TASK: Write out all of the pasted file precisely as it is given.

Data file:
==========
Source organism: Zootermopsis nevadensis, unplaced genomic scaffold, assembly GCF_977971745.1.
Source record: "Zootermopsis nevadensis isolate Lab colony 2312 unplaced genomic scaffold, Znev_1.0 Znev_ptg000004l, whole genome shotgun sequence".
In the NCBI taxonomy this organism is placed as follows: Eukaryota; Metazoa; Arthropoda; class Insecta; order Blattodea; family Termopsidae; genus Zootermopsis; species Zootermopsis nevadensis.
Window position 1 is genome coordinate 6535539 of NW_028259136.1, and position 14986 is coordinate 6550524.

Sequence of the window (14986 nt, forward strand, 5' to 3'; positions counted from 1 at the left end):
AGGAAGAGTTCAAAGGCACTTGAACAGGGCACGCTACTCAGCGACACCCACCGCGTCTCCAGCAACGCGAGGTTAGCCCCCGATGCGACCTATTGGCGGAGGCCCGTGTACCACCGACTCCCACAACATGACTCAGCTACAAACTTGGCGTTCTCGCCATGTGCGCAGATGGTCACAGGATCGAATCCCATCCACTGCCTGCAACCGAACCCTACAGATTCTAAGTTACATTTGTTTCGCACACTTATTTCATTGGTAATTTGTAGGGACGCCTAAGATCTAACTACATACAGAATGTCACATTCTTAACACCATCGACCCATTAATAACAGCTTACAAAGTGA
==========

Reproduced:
Source organism: Zootermopsis nevadensis, unplaced genomic scaffold, assembly GCF_977971745.1.
Source record: "Zootermopsis nevadensis isolate Lab colony 2312 unplaced genomic scaffold, Znev_1.0 Znev_ptg000004l, whole genome shotgun sequence".
In the NCBI taxonomy this organism is placed as follows: Eukaryota; Metazoa; Arthropoda; class Insecta; order Blattodea; family Termopsidae; genus Zootermopsis; species Zootermopsis nevadensis.
Window position 1 is genome coordinate 6535539 of NW_028259136.1, and position 14986 is coordinate 6550524.

Sequence of the window (14986 nt, forward strand, 5' to 3'; positions counted from 1 at the left end):
AGGAAGAGTTCAAAGGCACTTGAACAGGGCACGCTACTCAGCGACACCCACCGCGTCTCCAGCAACGCGAGGTTAGCCCCCGATGCGACCTATTGGCGGAGGCCCGTGTACCACCGACTCCCACAACATGACTCAGCTACAAACTTGGCGTTCTCGCCATGTGCGCAGATGGTCACAGGATCGAATCCCATCCACTGCCTGCAACCGAACCCTACAGATTCTAAGTTACATTTGTTTCGCACACTTATTTCATTGGTAATTTGTAGGGACGCCTAAGATCTAACTACATACAGAATGTCACATTCTTAACACCATCGACCCATTAATAACAGCTTACAAAGTGA